September 26, 2005

I'm at my desk, but I could be somewhere else if I wanted to.

I like for things to have epithets, and I mean that in the sense of descriptive titles that replace or elaborate upon names. For instance, Jacob used to call Bella the Stinky Princess; I approved of that strenuously. My own personal cat is most often denoted by the use of her partial name, Nut, and any of several status indicators: the Bed Nut, the Lap Nut, the Squeaky Nut, the Unhappy Nut. Katie and I went through a period of referring to each other almost exclusively as Darling Baby Sister and Darling Big Sister. In my head I tend to call Jacob the Jacob of Jacobs.

I said things, and not people, but in fact it is both. Household items in my presence have epithets as well. For instance, my computer was named Beige Floyd almost 6 years ago and has remained Beige Floyd to the present day. But Beige Floyd is on its way out. After two weeks of not restarting because restarting reminded it of its bad drive sectors, it passed out last night and woke up in Windows mode, remembering nothing of what it used to know in Linux.

This is not a post about the lamentable fate of my computer. This is a post about the delightful fact that I have acquired, just in time, a replacement computing entity. It's a cheap, basic Dell laptop, sturdy (one hopes) and utilitarian with no space-age stylings. What it says to the viewer is "I am a black rectangular solid", rather than "I am exciting new technology". So far, it is Ye Great Black Beast, but other descriptors are possible. The color lends itself to something along the lines of the Gothtop, but I'm also enamored of a far-fetched idea involving painting it a particular shade of mushroomy-ecru. It would then be the Laptaupe.

Jacob the Wise remarked last night that he and I have a markedly similar approach to computing. If something -- anything -- shows up on the screen unasked, we both scowl and immediately look for how to remove it. A helpful piece of Dell internet-search-assistance software was sidetracking me last night as I tried to go to a site that wasn't functioning, and I was threatening it under my breath with dire consequences if it tried to direct me to the site one more bloody time. It doesn't matter if it's trying to help. It doesn't even matter if it does help. You let the computers do the thinking and the next thing you know it's Terminator all over again. I won't tolerate that kind of behavior from my machines. Around here the meat engines do the thinking, thank you very much.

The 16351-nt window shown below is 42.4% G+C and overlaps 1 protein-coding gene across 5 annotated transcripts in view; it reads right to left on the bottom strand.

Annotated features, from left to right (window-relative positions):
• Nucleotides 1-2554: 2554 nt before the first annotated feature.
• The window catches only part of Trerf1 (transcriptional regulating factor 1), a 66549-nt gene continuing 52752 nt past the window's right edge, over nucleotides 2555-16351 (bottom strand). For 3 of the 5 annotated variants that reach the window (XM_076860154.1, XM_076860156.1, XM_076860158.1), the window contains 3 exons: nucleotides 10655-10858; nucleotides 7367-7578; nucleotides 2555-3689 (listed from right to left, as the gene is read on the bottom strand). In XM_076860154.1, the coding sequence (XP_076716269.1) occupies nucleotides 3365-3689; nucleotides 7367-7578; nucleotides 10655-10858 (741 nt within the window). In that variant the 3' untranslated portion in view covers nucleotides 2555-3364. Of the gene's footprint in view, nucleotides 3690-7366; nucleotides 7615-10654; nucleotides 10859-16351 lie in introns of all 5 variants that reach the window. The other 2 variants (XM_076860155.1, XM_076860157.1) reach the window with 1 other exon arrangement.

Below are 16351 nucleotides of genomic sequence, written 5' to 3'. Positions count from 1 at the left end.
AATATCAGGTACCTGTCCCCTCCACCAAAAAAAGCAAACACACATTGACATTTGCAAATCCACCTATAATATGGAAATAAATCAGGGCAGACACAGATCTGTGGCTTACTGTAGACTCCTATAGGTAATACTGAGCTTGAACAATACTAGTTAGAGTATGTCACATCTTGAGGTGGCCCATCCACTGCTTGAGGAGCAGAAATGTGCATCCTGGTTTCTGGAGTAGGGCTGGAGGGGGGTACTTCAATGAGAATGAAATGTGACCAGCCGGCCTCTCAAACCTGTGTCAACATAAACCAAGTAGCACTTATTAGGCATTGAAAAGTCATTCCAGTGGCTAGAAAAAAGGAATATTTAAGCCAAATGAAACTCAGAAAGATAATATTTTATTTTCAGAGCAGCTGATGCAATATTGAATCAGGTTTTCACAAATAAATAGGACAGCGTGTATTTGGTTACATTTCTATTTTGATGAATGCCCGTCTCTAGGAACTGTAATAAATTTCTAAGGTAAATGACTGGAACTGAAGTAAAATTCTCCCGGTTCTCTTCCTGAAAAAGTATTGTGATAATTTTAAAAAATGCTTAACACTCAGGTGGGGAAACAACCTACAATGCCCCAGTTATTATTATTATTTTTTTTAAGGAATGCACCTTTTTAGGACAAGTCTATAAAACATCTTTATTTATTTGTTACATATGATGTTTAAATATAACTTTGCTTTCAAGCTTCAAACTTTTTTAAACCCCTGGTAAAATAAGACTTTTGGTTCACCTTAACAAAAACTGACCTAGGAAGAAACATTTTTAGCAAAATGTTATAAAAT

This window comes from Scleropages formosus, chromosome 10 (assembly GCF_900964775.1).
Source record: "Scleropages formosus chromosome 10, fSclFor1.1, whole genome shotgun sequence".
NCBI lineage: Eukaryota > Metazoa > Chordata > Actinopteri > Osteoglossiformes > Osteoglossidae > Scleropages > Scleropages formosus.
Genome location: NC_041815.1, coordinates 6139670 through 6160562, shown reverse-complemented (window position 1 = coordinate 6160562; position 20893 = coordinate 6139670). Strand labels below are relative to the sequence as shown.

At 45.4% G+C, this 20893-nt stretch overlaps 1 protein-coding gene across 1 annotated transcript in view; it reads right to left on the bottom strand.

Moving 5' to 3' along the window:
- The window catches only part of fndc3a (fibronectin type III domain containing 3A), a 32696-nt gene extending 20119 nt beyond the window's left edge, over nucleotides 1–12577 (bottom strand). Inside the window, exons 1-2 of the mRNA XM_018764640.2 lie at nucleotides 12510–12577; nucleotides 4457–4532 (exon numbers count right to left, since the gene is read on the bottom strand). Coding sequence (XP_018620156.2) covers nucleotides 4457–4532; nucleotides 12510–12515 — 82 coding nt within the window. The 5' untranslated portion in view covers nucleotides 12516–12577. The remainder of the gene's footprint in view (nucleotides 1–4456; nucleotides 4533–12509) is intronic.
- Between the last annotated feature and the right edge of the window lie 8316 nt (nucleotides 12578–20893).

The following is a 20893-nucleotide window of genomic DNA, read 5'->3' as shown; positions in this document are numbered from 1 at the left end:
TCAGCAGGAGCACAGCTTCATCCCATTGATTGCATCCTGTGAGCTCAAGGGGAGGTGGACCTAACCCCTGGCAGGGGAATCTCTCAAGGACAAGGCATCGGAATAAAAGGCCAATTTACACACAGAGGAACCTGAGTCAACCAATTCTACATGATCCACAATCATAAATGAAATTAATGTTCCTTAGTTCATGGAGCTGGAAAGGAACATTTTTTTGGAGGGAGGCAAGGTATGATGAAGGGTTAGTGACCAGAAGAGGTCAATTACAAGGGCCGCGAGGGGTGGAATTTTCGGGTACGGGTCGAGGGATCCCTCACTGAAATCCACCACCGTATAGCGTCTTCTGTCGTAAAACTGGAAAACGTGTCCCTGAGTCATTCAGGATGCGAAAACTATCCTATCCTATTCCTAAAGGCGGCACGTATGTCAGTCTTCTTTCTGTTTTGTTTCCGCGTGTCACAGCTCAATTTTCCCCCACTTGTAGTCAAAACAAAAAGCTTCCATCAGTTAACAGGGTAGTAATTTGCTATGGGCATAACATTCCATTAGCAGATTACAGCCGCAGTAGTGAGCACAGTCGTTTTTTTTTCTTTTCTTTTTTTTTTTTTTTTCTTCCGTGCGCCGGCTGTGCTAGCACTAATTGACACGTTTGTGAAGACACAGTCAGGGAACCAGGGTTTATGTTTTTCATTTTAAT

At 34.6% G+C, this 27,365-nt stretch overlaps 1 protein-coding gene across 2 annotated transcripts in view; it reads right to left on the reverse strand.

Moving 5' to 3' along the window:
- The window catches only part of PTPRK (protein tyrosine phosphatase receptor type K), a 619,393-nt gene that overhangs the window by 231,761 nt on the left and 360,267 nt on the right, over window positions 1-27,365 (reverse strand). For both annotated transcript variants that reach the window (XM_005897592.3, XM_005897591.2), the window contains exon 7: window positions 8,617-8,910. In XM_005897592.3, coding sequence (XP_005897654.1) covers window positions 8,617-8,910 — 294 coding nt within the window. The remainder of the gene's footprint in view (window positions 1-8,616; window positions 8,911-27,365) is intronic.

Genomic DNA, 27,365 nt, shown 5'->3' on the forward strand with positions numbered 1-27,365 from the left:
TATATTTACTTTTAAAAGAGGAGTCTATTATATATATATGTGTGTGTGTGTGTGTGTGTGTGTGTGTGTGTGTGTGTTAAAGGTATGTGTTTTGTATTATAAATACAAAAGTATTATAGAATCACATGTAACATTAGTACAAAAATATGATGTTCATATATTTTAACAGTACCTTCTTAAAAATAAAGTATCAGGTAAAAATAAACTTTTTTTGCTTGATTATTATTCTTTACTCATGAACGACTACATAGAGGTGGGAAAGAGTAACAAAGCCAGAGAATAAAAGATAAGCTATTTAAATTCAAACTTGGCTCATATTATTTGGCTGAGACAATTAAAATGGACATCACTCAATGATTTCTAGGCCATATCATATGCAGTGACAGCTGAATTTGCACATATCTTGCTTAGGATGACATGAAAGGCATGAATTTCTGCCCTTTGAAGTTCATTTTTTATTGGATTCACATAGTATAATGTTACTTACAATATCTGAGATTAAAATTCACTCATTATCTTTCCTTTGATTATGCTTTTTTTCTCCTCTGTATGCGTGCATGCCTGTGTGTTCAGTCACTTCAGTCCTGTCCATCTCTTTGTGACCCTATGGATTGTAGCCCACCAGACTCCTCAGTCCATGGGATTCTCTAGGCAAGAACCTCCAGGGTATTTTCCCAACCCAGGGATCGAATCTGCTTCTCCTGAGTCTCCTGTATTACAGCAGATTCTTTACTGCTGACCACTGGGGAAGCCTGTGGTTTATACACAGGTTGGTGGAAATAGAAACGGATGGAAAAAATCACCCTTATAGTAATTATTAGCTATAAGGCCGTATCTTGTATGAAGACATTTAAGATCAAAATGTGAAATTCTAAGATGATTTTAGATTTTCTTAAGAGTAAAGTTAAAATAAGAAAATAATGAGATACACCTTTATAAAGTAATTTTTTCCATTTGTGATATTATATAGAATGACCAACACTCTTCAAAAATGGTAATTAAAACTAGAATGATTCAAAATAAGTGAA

Posted by dianna at September 26, 2005 11:30 AM

w.r.t "I am a black rectangular solid"

After reading entirely too much cyberpunk, I might mention that the unmarked, dense, rectangular piece of impact-resistant black plastic is the one that you REALLY want to watch out for.

Posted by: Erik at September 26, 2005 12:48 PM

Would you (or someone else) please elaborate why?

Posted by: Dianna at September 26, 2005 01:05 PM

No, but I will say I like the name ÂJacob of Jacobs.Â

Posted by: jason at September 26, 2005 01:38 PM

Thanks. I do too. For a while there he was also the law firm of Jacoby, Jacoby, Jacoby and Jacoby, but I think I already told you that.

Posted by: Dianna at September 26, 2005 01:45 PM

Black rectangular solids have a "solid" (har har) place in the sci-fi canon. I can't remember off the top of my head to which particular cyberpunk novel Erik is referring, but you should be wary of large, monolithic black rectangles as well - especially if your and other laptops start gathering around it.

In other news: "dude, you got a Dell!" Their new motto should be: "now you can do your computing in a very uncomfortable place, like the back of a Volkswagen."

No no, wait.

"Dude! Now you can do your computing in a very uncomfortable place, like the back of a Volkswagen!"

There we go.

Posted by: poot at September 27, 2005 05:18 AM

Yeah, IÂm pretty sure weÂve talked about Jacoby & Meyers before cause itÂs one of my favorite subjects. IÂm always compelled to use them in a joke but nobody but you ever knows what IÂm talking about. Larry Parker too.

Posted by: jason at September 27, 2005 07:59 AM

I'm not even sure that I know what cyberpunk novel I'm referring to. I think that Neuromancer had a similarly-described piece of hardware, and I'm sure that Snow Crash did, too. I don't have Neuromancer in front of me or I'd check.

Posted by: Erik at September 27, 2005 07:08 PM

The Chinese virus was stainless steel. But Dixie Flatline's casing was, IIRC, black polycarbonate.

Posted by: Jacob at September 27, 2005 07:13 PM

You are no longer the Jacob of Jacobs

Posted by: jason at September 27, 2005 07:35 PM